Don’t Let the Dog Eat Your Homework!

That’s right….homework! When you are going through a divorce, paternity or post decree case you will have some work to do to help your attorney prepare to properly represent you. While you will not be graded on your response, the “final exam” is your settlement negotiations, mediation or trial where all the important information your attorney needs will be used to resolve your case. So your homework grade does count!

Common documents that your attorney will request include tax returns, pay stubs, insurance costs, daycare receipts, medical bills, bank statements, retirement statements and the like. Generally your attorney will need documents from a specific date range, so be careful what you gather. Sometimes, the opposing party presents you with requests for documents and questions that you need to answer under oath. You must provide to your attorney for purposes of answering these requests all documents in your possession that meet the requests and all documents to which you have access which meet the requests. That means that even if you do not receive a paper bank statement, if you are capable of getting online and printing one off, you are considered to have sufficient access that you need to obtain the document. Sometimes you may need to make a phone call to obtain documents. Rest assured, if your attorney is asking for a specific document, it is needed.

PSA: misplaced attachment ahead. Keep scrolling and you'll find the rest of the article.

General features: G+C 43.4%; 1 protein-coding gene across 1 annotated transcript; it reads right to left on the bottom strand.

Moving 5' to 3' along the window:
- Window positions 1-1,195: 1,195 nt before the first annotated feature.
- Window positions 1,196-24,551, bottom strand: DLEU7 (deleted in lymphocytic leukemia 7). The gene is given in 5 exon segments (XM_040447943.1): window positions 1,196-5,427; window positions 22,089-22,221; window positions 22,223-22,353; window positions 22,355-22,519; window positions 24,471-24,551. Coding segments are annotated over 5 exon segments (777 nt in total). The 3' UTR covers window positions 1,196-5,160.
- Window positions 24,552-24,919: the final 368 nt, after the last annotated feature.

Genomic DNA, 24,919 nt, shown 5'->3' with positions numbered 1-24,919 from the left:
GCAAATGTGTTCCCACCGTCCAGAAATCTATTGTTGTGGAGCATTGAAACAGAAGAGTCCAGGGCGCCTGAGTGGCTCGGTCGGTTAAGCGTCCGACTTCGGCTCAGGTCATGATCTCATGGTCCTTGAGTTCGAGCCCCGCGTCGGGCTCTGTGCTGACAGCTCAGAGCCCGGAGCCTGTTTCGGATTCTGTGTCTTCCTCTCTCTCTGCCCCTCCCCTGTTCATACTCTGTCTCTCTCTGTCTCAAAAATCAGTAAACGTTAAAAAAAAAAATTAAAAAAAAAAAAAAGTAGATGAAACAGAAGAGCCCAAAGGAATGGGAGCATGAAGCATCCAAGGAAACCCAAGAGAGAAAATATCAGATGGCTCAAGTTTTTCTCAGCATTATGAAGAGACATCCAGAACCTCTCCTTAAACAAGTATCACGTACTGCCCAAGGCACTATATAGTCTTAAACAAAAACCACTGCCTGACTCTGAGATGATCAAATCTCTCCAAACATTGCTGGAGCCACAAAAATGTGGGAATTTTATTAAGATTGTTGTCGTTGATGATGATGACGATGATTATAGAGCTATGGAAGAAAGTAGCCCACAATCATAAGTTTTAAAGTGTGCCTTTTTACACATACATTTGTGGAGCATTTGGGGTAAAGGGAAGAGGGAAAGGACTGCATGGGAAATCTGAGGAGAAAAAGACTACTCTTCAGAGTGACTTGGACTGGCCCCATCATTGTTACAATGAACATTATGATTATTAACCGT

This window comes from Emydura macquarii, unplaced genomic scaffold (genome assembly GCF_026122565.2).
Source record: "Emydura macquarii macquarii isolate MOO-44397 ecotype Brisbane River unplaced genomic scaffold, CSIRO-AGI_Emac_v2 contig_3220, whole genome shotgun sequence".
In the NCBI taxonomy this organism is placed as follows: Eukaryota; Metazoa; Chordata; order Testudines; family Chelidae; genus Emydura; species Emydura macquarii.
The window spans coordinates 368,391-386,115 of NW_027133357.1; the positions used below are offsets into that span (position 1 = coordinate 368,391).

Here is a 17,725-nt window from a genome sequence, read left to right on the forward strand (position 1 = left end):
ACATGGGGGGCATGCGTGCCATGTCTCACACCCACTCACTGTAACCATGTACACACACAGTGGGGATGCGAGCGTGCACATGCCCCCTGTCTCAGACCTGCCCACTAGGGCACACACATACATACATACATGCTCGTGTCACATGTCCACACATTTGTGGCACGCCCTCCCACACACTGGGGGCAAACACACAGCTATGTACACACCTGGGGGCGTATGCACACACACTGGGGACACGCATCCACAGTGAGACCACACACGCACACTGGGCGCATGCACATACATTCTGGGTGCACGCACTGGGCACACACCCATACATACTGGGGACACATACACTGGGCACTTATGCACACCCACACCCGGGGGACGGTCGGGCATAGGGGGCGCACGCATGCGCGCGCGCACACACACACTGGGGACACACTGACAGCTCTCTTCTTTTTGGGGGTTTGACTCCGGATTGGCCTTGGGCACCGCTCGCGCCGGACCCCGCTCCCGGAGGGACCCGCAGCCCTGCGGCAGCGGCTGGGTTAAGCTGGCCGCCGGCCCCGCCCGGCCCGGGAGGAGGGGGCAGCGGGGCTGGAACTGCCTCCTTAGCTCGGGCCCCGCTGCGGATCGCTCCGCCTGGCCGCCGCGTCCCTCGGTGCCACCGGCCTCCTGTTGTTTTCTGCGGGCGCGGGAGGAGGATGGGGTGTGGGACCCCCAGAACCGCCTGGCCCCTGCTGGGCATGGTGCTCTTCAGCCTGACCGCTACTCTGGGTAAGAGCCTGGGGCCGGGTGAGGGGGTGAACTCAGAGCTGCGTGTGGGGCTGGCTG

Many counties require a sworn statement of financial condition called a Verified Financial Declaration. This is a form document created by the court, which includes information about income, expenses, assets and debts. This document is required to be completed under oath and to be filed with the court. While it is a pain to pull the information together and to complete this document, it is a task that all litigants must go through. If you have trouble with it, talk to your attorney for help and guidance. Ignoring the form or filling it out in a haphazard or incomplete way will not save time and energy since your attorney will simply have to return it to you to fill in the blanks. When your attorney has to back up and ask for a redo, it costs you additional time and attorney fees. Put in the work getting a complete form the first time, and you can check it off your list!

Remember that your attorney is your partner and advisor through your case. If your attorney needs something, trust that it is necessary to provide. Organized clients who quickly and thoroughly complete their homework see it pay off when their attorneys have to spend less time chasing information. That results in a lower attorney fee bill. That is better than an A+ grade!

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